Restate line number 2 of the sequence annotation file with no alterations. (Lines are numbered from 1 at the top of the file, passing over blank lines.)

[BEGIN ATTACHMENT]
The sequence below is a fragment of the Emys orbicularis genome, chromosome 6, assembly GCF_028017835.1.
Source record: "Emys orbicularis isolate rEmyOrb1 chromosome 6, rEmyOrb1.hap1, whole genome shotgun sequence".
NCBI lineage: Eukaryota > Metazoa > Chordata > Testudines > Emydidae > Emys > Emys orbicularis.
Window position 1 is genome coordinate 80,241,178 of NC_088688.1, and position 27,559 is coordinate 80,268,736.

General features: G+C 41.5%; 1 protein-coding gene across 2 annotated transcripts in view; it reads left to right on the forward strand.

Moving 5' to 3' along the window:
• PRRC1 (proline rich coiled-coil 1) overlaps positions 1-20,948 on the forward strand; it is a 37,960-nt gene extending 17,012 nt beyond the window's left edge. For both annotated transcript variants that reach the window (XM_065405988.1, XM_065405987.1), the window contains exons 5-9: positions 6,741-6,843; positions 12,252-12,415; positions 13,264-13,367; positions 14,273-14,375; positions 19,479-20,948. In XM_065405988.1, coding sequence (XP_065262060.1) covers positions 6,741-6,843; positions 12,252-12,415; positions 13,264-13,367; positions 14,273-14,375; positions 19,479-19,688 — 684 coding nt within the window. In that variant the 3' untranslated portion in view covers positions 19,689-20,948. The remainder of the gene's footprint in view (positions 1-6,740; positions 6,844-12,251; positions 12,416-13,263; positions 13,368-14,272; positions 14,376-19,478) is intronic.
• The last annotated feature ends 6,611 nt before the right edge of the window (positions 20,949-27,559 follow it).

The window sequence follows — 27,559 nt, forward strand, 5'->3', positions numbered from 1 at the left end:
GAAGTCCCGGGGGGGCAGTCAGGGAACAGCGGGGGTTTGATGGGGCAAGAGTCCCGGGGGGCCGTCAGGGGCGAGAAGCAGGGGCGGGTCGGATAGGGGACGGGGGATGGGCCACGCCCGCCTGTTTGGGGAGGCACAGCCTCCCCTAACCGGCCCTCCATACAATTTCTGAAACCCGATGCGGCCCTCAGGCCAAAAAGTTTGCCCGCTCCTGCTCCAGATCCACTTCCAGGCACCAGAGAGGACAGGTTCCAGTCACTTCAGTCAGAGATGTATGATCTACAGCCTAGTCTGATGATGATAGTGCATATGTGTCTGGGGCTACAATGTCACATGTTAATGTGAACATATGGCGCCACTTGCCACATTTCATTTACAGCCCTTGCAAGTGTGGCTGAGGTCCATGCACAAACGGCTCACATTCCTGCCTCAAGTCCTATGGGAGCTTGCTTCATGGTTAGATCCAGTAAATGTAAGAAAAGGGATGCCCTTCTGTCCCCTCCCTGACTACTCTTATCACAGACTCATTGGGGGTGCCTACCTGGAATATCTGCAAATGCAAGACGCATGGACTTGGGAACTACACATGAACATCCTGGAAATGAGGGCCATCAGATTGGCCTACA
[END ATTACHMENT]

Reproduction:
Source record: "Emys orbicularis isolate rEmyOrb1 chromosome 6, rEmyOrb1.hap1, whole genome shotgun sequence".